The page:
When financial markets experience turbulent times, like those we have witnessed over the last year, institutions with shaky foundations or suspicious business models begin to unravel and it is difficult for those managing them to continue hiding behind high growth or questionable practices. This is what happened with the now well known Ponzi scheme of Bernie Madoff which managed to divert some US$50 billion out of people’s pockets. (For a fairly comprehensive coverage of the Madoff affair check out clusterstock).
Since the Madoff affair, there have been quite a number of smaller cases discovered and in Venezuela it gave rise to fairly entertaining blog in Spanish called Venepiramides, which has been covering this subject in detail.
Then last week, Veneconomia, in its monthly issue (of which I am a collaborator), carried an article called Duck Tales, (in Spanish here) written by our friend and sometimes reader Alex Dalmady in which Alex analyzes Stanford International Bank (SIB), an Antigua based financial institution with some US$ 8 billion in deposits mostly from Latin America and an estimated US$ 3 billion from Venezuelans. Another blog in English, Caracas Gringo, has already reviewed most of Alex’ findings.
What Alex does in a very entertaining style, is to ask what you should ask yourself if you are trying to find a “Financial Duck”, that is, a financial institution which like Madoff, it’s too good to be true, nobody can match what it does, like the Madoff pyramid it is run by a very small group of people and with no single institution having the incentives to uncover the fraud.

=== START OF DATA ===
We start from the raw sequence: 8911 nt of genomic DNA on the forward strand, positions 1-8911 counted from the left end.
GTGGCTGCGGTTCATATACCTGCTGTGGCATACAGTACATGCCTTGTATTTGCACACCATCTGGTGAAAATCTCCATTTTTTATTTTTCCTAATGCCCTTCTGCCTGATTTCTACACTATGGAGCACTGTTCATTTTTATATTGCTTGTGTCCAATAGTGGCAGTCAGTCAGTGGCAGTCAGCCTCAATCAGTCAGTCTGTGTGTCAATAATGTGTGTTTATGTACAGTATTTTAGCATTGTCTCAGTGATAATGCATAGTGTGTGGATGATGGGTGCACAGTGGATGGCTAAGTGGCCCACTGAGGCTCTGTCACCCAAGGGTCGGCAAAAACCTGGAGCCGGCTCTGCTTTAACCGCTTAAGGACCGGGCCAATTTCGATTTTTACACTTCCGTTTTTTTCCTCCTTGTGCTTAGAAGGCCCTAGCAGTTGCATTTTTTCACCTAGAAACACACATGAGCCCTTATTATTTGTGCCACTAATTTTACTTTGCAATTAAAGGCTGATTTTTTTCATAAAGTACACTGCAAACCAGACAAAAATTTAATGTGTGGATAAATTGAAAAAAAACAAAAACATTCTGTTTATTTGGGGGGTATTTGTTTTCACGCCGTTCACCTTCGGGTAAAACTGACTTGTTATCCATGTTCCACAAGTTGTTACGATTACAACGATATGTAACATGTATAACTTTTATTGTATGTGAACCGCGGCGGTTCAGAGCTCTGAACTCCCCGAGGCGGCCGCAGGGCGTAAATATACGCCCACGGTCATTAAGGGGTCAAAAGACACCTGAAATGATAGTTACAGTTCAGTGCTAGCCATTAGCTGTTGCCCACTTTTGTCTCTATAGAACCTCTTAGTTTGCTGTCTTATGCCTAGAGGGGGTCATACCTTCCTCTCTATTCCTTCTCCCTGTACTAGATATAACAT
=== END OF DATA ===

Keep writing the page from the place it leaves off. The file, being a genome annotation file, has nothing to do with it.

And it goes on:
After analyzing SIB, Dalmady concludes that SIB has feathers, quacks, waddles and has webbed feet. That is, all of the tests that Dalmady could come up with, point to SIB looking a lot like a financial duck and people should be more careful of not placing their money with something that looks like a duck.
For many years, I have been hearing stories about SIB. When most banks paid 3% in deposits, SIB paid 6-8%. No amount of digging or understanding would clarify what it was they were doing, much like Madoff did in the US, where he managed to trap some very smart people. In fact, looking at its financial statements, I realized a while back immediately that SIB looked more like a hedge fund (half the banks investments were in stocks every year) where investments were made with depositor’s money, but those taking the risk were compensated with fixed income rates of return. As long as markets were fine and growth continued, nobody would notice, but as Alex analyzed in his report, the question now is how much did the bank lose last year and how can anyone really find out?
In fact, while Dalmady found a transaction between SIB and a company called EMAG that was delayed in December and which may represent a warning sign, I found a second one last week which has already played out: A company named Elandia had an agreement to receive a loan of US$ 28 million but terminated it it last Friday. Because of this, Elandia has canceled 16.5 million of its own shares previously owned by SIB. As a result, SIB has lost control of Elandia. While there may be a reasonable explanation for this, it seems surprising that a bank with US$ 8 billion in deposits would lose control of an investment because it could not deliver US$ 28 million.
Thus, this represents another surprising feature of the taxonomy of this financial animal, which we are all exposed to. In fact, I have found so many people near me exposed to it, that I am simply amazed about how easily people trust their money to financial institutions without much transparency, just because of the promise of more yield. It is in the end greed that drives the whole thing.
The same greed led many Venezuelans in 1994 to deposit their money in the local banks that paid the highest interest. They paid dearly for it. Will they once be caught by another Anatidae financial bird?